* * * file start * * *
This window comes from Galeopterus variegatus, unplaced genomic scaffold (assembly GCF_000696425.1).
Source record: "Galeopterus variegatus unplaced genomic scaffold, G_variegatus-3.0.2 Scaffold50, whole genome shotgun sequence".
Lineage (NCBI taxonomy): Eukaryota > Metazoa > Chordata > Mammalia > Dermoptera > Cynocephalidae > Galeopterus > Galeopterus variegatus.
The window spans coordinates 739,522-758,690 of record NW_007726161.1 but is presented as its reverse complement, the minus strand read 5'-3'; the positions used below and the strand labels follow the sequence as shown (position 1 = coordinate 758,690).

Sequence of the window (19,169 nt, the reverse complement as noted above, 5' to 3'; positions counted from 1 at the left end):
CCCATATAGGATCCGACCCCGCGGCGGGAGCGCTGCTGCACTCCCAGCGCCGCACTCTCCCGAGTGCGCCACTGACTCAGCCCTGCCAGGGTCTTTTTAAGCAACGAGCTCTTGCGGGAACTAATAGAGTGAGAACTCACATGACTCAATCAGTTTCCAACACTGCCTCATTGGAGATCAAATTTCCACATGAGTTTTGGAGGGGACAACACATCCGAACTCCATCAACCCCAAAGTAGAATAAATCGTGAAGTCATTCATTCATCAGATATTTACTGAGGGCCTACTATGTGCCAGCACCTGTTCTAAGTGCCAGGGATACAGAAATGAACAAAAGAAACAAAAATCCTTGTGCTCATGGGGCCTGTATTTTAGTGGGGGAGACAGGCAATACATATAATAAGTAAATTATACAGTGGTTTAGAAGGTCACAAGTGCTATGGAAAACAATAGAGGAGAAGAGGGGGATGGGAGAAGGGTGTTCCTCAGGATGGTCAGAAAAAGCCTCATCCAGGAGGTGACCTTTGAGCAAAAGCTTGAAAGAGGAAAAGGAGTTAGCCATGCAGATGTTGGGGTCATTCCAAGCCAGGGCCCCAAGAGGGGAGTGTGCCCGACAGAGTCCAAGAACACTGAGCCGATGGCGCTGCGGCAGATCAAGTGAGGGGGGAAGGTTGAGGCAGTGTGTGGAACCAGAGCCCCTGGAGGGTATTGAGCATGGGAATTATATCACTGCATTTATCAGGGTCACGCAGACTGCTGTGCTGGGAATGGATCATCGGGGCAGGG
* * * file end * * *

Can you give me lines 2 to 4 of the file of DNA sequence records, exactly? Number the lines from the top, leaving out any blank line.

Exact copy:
Source record: "Galeopterus variegatus unplaced genomic scaffold, G_variegatus-3.0.2 Scaffold50, whole genome shotgun sequence".
Lineage (NCBI taxonomy): Eukaryota > Metazoa > Chordata > Mammalia > Dermoptera > Cynocephalidae > Galeopterus > Galeopterus variegatus.
The window spans coordinates 739,522-758,690 of record NW_007726161.1 but is presented as its reverse complement, the minus strand read 5'-3'; the positions used below and the strand labels follow the sequence as shown (position 1 = coordinate 758,690).